Make sure to pack a lot of Dramamine, download a few podcasts, and factor in extra time for travel if, like me, you plan on spending a lot of time driving throughout Nepal!

In Nepal, drivers take great pride in decorating their buses and trucks.

In Nepal, buses and trucks seem to make up the majority of the vehicles on the road. And they’re all beautifully and beautifully decorated.

It appears that drivers in Nepal take a REALLY big interest in decorating. We’re talking about the neighbor down the block who has a whole storage unit set aside for storing his extensive collection of Halloween and Christmas decorations.

Typically, the decorations found only in Nepal consist of religious statements and symbols, a lot of heart-shaped cutouts, excessively masculine English slogans such as ROAD KING, and strangely, arbitrary brand names and logos such as Apple, Nike, and even Facebook.

In the case of Mototaxis, Kathmandu has its own Uber version.

Using the Tootle app is far more affordable (though still a little scary) than calling a cab across Kathmandu.

However, if you have three friends who would like to ride together in the backseat of a car, don’t call one thinking it’s a local version of Uber; instead, you’ll just be left confused and dissatisfied because it’s not for cars and you forced some random guy to drive his motorcycle through traffic. Oops!

But do remember to include a breathing mask. One will be required. (Moreover, don’t forget to bring face wash with you.)


The wildlife was, without a doubt, the high point of my trip to Nepal. I observed an incredible amount of animals over our two days in Chitwan National Park at the eco-friendly Barahi Jungle Lodge. I had no idea Nepal has such a diverse range of wildlife.

Here are some things to be aware of regarding Nepal’s wild side.


Nepal offers it all, from exotic species focusing in lush and green tropical jungles to frozen tundra on the world’s highest peaks. Nepal is hard to top for diversity if you travel for the beauty and wildlife!


They are both located in the Himalayas! The highest mountain on Earth, Mount Everest, is a name you may be familiar with.

My guide from Nepal told me that Kali Gandaki Gorge is the deepest gorge on the planet. The statement is supported, according to Wikipedia, “if one measures the depth of a canyon by the difference between the heights of the highest peaks on either side.” I’m going to give Nepal this one even though it feels a little bit like cheating.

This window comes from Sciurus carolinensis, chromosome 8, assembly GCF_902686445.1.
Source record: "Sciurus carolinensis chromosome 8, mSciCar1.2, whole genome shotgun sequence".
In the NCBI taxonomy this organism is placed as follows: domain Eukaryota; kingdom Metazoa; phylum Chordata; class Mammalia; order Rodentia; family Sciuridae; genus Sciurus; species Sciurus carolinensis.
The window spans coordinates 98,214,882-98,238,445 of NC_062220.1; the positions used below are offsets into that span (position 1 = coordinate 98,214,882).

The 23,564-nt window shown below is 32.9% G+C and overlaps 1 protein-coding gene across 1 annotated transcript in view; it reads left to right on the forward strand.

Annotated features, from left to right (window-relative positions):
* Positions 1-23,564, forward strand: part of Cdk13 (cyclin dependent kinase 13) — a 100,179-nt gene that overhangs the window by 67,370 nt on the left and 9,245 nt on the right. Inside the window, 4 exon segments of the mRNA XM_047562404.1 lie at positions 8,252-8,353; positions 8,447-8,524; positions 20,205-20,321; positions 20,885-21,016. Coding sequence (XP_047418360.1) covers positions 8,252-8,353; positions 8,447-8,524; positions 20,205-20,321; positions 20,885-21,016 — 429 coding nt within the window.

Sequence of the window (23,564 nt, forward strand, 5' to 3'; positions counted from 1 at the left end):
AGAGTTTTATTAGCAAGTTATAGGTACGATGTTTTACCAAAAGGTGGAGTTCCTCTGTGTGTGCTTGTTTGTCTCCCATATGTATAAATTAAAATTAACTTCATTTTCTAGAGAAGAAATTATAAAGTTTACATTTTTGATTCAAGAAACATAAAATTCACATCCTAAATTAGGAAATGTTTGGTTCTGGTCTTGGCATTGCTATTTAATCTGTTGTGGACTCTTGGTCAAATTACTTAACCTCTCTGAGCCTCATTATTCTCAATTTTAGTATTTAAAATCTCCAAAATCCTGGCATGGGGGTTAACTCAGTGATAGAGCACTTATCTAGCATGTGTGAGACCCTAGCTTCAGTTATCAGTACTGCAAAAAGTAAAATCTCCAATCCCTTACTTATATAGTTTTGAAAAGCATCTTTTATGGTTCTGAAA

In any case, you can see it for yourself if you hike the Annapurna Circuit; it will pass just in front of you.


My research tells me that 75% of Nepal is made up of enormous, magnificent mountains. There are several beautiful treks in those highlands, such as the Mohare Dande Trek, which our friends from Two Wandering Soles hiked when visiting Nepal simultaneously.

However, don’t let the number of mountains fool you into ignoring the remainder of the nation! There is SO much more to see in Nepal, from the tropical lowlands of Chitwan National Park to the valleys of Pokhara and Kathmandu.


There is an incredible diversity of wildlife in Nepal, and the country is home to many cute, furry, and snuggly animals (since all animals are cute, fuzzy, and snuggly). Absolutely, including the large, frightening, furious, and scaly ones.

These people are my faves from Nepal:

Bengal Tigers: Strong, majestic cats that make me want to touch their bellies.
Snow leopards are magnificent, dangerous cats that enjoy playing in the snow.
The cutest animal on the planet is the red panda. It’s very adorable and resembles a fox combined with a panda.
Similar to large, wrinkled hippos, but with enormous horns, are one-horned rhinos. During my journey, I saw FIFTY rhinos!
Bears with slots: Basically, Balloo. Like, just giant, slack-jawed, naughty bears.